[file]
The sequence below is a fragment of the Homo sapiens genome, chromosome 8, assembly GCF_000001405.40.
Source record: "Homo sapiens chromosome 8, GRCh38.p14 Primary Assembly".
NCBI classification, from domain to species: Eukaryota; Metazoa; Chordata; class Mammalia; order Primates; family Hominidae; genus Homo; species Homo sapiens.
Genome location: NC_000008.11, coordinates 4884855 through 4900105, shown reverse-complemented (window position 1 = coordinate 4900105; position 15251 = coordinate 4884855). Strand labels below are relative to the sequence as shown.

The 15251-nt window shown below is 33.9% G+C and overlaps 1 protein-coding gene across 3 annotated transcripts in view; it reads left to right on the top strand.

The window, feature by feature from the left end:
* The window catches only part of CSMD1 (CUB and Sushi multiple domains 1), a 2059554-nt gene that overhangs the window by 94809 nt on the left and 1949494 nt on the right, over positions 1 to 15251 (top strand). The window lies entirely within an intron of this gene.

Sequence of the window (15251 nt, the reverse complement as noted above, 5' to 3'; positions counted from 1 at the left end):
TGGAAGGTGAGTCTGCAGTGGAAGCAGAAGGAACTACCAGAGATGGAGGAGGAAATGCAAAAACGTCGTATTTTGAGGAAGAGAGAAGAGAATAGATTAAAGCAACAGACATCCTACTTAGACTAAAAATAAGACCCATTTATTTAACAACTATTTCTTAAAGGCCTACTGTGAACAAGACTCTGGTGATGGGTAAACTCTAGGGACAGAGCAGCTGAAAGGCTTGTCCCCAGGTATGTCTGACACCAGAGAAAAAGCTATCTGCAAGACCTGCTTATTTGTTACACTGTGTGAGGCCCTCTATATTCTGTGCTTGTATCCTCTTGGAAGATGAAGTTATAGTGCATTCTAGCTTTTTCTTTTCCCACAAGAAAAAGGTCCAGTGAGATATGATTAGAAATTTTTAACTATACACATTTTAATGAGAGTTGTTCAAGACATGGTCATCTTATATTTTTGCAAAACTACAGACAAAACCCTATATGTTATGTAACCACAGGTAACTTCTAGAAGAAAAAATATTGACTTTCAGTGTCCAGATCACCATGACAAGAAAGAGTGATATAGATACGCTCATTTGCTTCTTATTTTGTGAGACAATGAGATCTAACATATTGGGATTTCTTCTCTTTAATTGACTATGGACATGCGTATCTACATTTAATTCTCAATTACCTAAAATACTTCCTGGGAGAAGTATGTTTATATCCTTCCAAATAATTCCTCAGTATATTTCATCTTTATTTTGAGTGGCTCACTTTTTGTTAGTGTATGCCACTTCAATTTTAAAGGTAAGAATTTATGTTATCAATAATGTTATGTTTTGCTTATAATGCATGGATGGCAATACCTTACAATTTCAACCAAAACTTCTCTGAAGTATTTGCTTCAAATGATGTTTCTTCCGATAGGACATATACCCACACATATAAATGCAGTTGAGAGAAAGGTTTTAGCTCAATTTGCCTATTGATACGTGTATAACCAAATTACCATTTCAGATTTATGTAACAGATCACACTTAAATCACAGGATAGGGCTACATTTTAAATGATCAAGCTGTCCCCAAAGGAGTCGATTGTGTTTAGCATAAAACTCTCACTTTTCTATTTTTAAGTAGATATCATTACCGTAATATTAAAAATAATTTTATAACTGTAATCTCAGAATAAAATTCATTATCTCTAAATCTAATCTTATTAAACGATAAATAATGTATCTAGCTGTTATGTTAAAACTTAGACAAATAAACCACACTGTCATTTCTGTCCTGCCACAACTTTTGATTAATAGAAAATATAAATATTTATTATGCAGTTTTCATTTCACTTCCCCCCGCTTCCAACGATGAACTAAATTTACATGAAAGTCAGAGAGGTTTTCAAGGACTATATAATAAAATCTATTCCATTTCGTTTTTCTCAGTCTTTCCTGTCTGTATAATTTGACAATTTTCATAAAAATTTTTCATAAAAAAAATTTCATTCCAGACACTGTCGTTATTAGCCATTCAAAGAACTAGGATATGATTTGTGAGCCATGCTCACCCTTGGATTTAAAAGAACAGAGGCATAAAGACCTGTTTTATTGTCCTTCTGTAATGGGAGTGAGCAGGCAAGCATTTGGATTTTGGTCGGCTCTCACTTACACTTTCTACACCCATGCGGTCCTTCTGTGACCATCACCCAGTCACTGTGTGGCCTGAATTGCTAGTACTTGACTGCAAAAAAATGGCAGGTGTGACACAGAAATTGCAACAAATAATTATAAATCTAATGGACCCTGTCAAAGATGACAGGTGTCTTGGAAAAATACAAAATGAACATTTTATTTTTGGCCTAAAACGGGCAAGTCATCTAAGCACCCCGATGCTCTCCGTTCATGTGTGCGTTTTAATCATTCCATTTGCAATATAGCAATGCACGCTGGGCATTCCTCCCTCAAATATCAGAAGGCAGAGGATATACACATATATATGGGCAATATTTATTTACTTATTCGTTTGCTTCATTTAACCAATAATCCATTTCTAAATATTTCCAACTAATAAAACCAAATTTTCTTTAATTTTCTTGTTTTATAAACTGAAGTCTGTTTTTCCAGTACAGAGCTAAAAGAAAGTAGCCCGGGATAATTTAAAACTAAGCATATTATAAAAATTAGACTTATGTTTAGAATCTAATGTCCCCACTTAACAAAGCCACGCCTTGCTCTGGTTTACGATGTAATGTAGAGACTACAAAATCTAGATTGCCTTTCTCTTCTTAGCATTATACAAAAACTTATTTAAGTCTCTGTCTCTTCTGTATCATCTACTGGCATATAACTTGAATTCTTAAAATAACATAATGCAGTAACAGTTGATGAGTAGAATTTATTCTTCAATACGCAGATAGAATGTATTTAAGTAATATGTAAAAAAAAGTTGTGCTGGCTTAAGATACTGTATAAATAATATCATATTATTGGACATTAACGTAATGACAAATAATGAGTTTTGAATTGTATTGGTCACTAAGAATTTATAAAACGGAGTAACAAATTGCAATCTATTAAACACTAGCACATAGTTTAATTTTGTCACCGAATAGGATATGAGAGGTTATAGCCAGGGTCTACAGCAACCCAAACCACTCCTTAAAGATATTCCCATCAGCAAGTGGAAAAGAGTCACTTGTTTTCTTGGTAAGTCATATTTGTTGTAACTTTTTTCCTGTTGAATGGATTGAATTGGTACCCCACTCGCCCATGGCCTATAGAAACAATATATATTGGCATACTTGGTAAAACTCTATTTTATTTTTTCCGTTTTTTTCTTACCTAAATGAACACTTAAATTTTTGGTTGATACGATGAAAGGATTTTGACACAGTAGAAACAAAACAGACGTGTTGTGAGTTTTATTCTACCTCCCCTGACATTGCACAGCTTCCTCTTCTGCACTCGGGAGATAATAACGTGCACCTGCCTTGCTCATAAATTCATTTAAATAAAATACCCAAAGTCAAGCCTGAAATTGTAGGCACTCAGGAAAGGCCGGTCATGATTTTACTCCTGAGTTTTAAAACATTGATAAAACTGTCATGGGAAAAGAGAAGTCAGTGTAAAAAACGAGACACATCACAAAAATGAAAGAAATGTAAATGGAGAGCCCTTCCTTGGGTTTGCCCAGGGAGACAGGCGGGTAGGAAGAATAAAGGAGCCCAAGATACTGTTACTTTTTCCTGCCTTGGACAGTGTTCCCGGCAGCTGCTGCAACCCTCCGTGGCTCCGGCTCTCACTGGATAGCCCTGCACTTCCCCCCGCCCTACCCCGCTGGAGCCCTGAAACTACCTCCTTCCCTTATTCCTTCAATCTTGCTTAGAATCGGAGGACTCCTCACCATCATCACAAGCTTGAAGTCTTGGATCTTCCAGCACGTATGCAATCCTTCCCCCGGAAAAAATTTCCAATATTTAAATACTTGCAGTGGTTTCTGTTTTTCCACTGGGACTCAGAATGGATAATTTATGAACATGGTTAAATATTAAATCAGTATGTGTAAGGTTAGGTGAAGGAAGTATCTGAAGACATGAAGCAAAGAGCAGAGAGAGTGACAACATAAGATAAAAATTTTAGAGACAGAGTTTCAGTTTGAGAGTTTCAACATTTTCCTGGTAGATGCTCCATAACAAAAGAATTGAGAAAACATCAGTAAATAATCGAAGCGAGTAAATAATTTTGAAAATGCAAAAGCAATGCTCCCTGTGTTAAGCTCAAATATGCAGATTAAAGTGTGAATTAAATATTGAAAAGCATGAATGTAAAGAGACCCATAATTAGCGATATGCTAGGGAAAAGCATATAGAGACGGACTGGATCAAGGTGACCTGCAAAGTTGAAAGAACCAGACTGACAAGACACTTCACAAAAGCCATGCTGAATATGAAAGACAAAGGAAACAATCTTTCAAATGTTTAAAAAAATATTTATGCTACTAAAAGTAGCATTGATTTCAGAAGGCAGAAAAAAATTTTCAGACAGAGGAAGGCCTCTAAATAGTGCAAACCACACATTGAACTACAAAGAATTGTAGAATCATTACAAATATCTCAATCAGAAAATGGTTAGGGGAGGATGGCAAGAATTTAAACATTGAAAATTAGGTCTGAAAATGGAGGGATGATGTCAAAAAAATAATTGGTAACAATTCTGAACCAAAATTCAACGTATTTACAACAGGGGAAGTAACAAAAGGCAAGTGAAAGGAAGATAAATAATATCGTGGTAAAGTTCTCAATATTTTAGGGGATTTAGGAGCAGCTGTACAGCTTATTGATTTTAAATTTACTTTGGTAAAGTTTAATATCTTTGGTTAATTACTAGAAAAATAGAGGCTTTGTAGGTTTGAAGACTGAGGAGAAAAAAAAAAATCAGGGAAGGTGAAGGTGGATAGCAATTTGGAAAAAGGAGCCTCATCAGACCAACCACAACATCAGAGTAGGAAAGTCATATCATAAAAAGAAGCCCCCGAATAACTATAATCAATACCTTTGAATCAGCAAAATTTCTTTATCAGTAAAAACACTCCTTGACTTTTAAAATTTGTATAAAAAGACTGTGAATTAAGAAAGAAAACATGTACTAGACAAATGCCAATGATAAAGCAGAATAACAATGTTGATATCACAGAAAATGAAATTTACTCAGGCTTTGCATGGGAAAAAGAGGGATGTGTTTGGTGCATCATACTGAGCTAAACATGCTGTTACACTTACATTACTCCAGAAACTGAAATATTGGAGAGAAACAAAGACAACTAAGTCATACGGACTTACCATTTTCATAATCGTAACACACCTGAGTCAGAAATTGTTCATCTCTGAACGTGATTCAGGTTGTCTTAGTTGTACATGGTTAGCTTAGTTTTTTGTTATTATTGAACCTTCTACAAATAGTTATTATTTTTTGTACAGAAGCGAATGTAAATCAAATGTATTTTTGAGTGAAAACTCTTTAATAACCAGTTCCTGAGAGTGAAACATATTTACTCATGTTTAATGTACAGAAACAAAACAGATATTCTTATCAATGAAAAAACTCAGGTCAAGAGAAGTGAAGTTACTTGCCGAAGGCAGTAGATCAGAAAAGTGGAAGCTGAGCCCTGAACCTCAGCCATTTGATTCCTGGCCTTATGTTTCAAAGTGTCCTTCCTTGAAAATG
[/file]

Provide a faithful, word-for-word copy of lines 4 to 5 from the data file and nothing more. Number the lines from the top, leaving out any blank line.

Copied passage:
Genome location: NC_000008.11, coordinates 4884855 through 4900105, shown reverse-complemented (window position 1 = coordinate 4900105; position 15251 = coordinate 4884855). Strand labels below are relative to the sequence as shown.

The 15251-nt window shown below is 33.9% G+C and overlaps 1 protein-coding gene across 3 annotated transcripts in view; it reads left to right on the top strand.